“Last night was the Beach Boys’ concert. I had the most wonderful time. I even danced! There were more than 8000 people there… I really wish everyone I know could have been there to enjoy that concert! We were in the 18th row in the front and middle! We could see them perfectly! I just love the drummer (Dennis Wilson) there. What I would give for a guy with his looks, his talents (his money!!).”
“My Mister Right has not yet come along. However I am dating a really good looking guy named Tom. We’ve been going out for a couple of weeks. In fact last night we went for a 2 hour walk, tonight we’re going to a movie, and tomorrow we’re going to see Dimitri, a famous pantomimist and clown in the auditorium. He’s (Tom) a year younger than me, and he’s been going out with a girl for 3 years (marriage is more or less understood). She goes to Bradley and they both go out with other people to be certain they want each other.”
I’ve written Sue a late Christmas letter and am going to enclose the letters she sent me so many years ago. I figure she will get more out of them now than I would — and I didn’t want to throw them away after keeping them for over 40 years.
Last year’s declutter project was haphazard at best. I didn’t count how many things I tossed, gave away, recycled or donated, but I know it was a lot. If you count everything that I wanted to take from my mom’s house that was sold, given away, recycled or donated — that’s even more.
This year I hope to be more organized and keep track of what leaves the house.  Thanks to Kate/Indigo Bunting, I now have a chart on my refrigerator that will track how many things leave the house in 2018. The goal is 2018. Because I am still going through my mom’s stuff, I am pretty sure I can meet that goal.
My rules are simple:
Nearly anything other than food or meaningless scraps of paper counts. Letters, photographs, old Christmas cards in addition to more substantial items such as furniture, clothes and other objects count.
I am also trying to not buy things that I don’t plan on eating or using. I admit to having a small addiction to the website Woot.com and have bought items that seemed to be exactly what I needed, but were exactly what I didn’t need. [↩]
A faux alligator skin briefcase sat unopened in Mom’s attic for several years. I brought the briefcase home after one trip to Elgin. Its contents were a jumble of receipts for a Harriet G. Switzer of 270 Watch St. Elgin, Illinois; a newspaper clipping about a meeting featuring Seaborn Wright , a well-preserved Switzer family tree ; and tatting thread, needles and some unfinished bits of lace. I’ve carefully untangled the thread, stored it and the needles with my grandmother’s tatting supplies, I blogged about the newspaper clipping and now I want to discover who Harriet was.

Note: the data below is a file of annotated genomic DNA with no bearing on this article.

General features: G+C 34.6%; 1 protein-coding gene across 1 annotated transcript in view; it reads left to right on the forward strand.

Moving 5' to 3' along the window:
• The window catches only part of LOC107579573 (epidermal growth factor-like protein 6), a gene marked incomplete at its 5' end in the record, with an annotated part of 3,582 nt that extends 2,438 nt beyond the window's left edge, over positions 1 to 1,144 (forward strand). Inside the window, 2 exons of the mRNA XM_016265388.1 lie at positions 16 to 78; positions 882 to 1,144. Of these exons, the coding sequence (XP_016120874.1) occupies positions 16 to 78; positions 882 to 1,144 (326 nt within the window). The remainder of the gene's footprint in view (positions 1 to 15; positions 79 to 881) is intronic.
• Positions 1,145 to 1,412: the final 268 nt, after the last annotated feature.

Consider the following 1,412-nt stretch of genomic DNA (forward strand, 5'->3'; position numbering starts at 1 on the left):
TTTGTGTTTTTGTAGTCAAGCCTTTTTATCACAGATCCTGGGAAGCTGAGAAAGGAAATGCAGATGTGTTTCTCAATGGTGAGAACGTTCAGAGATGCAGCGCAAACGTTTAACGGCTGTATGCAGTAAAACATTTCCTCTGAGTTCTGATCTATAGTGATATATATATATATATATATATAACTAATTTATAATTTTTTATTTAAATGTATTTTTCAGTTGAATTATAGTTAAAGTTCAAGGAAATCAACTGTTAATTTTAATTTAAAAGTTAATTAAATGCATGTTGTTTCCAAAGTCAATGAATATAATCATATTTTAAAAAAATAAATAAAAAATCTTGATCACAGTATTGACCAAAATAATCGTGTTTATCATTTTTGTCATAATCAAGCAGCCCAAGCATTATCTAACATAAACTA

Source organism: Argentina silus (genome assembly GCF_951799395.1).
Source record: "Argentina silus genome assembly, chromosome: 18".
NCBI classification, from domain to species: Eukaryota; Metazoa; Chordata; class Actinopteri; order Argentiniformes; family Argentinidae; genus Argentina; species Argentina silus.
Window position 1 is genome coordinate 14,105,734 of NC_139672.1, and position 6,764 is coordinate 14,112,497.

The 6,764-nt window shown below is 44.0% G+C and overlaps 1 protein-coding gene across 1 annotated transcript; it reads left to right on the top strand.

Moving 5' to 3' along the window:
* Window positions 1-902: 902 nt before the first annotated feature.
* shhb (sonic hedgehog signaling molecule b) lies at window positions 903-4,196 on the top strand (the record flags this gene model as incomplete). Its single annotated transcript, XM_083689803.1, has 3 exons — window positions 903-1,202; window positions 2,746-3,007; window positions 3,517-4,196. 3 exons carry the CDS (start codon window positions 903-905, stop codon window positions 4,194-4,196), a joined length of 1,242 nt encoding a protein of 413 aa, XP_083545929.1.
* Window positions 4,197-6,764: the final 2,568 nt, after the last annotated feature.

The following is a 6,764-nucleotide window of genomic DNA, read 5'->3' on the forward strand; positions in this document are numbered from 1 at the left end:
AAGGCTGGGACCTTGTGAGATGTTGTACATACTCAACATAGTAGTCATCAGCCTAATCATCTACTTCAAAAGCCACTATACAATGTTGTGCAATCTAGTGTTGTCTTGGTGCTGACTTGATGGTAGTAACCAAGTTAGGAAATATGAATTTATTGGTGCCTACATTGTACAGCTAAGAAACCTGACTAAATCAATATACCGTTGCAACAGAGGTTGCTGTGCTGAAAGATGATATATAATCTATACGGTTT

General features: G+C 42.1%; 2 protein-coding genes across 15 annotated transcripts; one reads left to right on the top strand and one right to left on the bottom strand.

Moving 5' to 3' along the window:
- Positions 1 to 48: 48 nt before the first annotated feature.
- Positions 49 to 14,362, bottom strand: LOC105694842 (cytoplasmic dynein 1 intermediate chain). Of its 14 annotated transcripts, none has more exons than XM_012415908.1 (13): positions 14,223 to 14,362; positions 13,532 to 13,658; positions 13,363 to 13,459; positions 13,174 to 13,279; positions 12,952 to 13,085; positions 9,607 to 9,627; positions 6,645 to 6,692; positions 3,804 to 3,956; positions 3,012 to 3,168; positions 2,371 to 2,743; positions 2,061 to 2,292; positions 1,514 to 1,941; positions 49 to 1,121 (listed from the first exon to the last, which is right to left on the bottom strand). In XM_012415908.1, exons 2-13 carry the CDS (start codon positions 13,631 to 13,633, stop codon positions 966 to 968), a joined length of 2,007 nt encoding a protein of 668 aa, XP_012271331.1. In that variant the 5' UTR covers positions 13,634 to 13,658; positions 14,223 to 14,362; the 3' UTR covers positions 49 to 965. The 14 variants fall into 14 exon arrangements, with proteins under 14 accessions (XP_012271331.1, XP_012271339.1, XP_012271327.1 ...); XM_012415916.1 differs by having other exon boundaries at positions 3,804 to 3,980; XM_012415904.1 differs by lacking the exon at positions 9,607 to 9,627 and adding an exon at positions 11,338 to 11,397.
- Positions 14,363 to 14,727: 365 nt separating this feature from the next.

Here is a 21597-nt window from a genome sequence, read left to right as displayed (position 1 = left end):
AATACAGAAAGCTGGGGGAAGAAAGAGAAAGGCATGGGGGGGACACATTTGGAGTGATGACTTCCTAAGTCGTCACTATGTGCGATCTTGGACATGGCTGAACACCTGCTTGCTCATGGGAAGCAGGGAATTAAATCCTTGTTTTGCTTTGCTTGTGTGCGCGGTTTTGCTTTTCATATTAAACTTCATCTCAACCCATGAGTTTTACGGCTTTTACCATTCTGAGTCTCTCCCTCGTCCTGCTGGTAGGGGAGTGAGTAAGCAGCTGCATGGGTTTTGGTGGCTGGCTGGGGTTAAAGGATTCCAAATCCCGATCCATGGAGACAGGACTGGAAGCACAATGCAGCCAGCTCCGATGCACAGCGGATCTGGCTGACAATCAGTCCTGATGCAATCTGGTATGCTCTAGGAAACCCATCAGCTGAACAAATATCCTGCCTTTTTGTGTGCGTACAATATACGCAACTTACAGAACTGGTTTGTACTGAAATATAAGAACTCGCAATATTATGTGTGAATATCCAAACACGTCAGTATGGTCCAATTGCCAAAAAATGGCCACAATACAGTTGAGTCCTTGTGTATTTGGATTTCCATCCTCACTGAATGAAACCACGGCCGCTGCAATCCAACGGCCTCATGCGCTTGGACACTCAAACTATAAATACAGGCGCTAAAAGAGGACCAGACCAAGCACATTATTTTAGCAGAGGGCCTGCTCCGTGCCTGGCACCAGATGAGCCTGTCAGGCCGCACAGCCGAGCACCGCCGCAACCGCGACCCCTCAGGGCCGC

According to Ancestry dot com, Harriet was born Harriet G. Van Volkenburg to Nancy Plummer and John Van Velkenburg in Hampshire, Illinois, September 1871. She married Howard Switzer on January 1, 1889. By the turn of the century Harriet and Howard, still living in Hampshire, Illinois, had two sons, Albert (9) and Elmer (1). Howard made a living at farming. Tragically, Howard died in 1904 at the age of 48.
The 1910 census lists Harriet as living with her 19 and 11 year old sons at 366 Yarwood Street in Elgin, Illinois. She is listed as being employed by the nearby Elgin Watch Factory as a polisher. Albert is listed as being a carpenter. Another tragedy befell the family when, in 1918, Albert, by then a farmer, died in Hampshire.
In 1920 Harriet and her son, Elmer were living at 332 St. Charles Street. Harriet still worked for the Watch Factory, but was now a “piece worker.” Elmer worked as a truck driver for a thread factory . In August of 1920 Elmer married Emma Sommerfeldt.
By July of 1921 Harriet had moved again, this time to 270 Watch Street. According to the 1930 census she owned this home. Harriet began furnishing her home with flooring, rugs and furniture from the Wait and Ross Furniture Company and A. Leith & Company .
Harriet not only furnished her home, but she hired O (?). W. Bayliss (Bayless?) to do some work around her house on 3 separate occasions beginning July 1, 1921.
She bought something from H. B. Cornwall in November 1921 for $40.
In March of 1923 she bought insurance from Ellis and Western for $12.
In March of 1924 she bought 3 years worth of tornado insurance worth $1250 from Edward F. Prideaux for $5.00.
In 1930, Harriet, now 59 years old worked in the spring department of the Watch Factory. Her home was worth $5000 according to the census.
Harriet continued to live on Watch Street until her death in 1943. She is buried in a small cemetery outside Hampshire called “Old Starks Cemetery.”
It’s been fun spending a morning and part of an afternoon learning about Harriet’s life. I’m glad she spent her last 20 or so years in her own house.
which has been published in a book called Atlanta Beer: A Heady History of Brewing In the Hub of the South [↩]